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New enterprise collaboration technologies can systematically lead to better decisions and higher productivity—if companies follow three strategies that get beyond talk to changing how people work.
GE Aviation, CEMEX Alternative Fuels and Unilever are seeing measurable benefits from social collaboration platforms, crowdsourcing and other new collaboration technologies. But other organizations are finding employees use them to spread “nice to know” information, but not necessarily to increase productivity by sharing “need to know” information or improving business processes.
The report identifies practices, approaches and case studies among committed-to-collaboration companies from which others can learn.
See the related article, published in The Wall Street Journal, “Three Steps that Take Collaboration from Talking to Doing."
Company leaders who want to achieve the large gains in productivity, decision making and innovation from the new social enterprise collaboration technologies should follow these three strategies:
Embed collaborative technologies into business processesExecutives should establish clear objectives—specific tasks and processes to improve, specific gains sought—for using collaboration technologies. Only then can they address which technologies to apply and how to embed them in processes in ways that feel seamless.
Shape collaborative behavior through technologyTake advantage of the new tools—such as social network analysis tools and workstream analytics—to understand how the workforce already is collaborating and identify effective and ineffective practices. Then use techniques and technologies like gamification that encourage the desired behavior.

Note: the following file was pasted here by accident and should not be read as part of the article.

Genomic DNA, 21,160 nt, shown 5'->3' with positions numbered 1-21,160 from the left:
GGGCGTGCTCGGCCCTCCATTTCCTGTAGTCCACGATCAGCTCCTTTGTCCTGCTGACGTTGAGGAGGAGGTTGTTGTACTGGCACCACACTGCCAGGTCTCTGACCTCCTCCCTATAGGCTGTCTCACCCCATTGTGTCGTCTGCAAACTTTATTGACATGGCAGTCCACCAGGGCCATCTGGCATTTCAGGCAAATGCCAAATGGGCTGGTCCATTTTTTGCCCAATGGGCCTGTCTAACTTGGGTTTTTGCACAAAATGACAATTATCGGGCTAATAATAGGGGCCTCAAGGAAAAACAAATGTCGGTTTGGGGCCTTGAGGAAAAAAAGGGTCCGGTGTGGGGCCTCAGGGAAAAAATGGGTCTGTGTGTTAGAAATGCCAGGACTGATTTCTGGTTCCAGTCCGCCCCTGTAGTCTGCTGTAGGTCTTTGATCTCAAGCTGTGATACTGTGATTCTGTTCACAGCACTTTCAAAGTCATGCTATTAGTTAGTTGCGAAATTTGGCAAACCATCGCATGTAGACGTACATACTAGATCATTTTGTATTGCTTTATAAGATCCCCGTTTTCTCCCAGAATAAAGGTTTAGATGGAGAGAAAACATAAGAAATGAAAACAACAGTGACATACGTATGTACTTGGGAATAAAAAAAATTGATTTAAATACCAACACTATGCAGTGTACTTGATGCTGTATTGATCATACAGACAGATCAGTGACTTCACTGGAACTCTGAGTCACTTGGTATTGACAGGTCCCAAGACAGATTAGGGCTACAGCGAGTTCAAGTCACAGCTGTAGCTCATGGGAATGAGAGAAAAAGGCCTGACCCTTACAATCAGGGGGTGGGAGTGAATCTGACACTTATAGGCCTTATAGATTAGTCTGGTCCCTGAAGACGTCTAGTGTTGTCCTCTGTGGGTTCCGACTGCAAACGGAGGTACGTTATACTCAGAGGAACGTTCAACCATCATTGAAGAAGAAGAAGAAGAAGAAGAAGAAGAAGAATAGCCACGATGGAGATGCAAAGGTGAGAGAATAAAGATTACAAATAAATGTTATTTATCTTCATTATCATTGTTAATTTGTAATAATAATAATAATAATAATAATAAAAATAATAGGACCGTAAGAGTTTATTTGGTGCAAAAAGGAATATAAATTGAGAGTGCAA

Rethink the universe of talentConsider the new options for sourcing and using talent provided by collaborative technology. Companies already use these technologies to hand off simple, well-defined tasks. Soon they will be used to source more complex kinds of knowledge work.
Moving from collaborative talk to collaborative work will require organizational changes, especially in management and human resources practices.
Organizations will need to give employees the time to collaborate and create incentives to help others.
Managers must be prepared for employee expectations of greater transparency and that these technologies open new channels to express frustration.
More and more workforce teams will be a mix of long-term members, short-term assignees and external contractors. Collaborative technology will make it possible for this mix of talent to come together and work together.
Mary Hamilton is a managing director with Accenture Technology Labs. She is based in San Jose.
Alex Kass is a senior manager with Accenture Technology Labs. He is based in San Jose.
Allan E. Alter is a research fellow with the Accenture Institute for High Performance. He is based in Boston.
Ryan T. Coffey is a former senior research associate with the Accenture Institute for High Performance.
October 16, 2013
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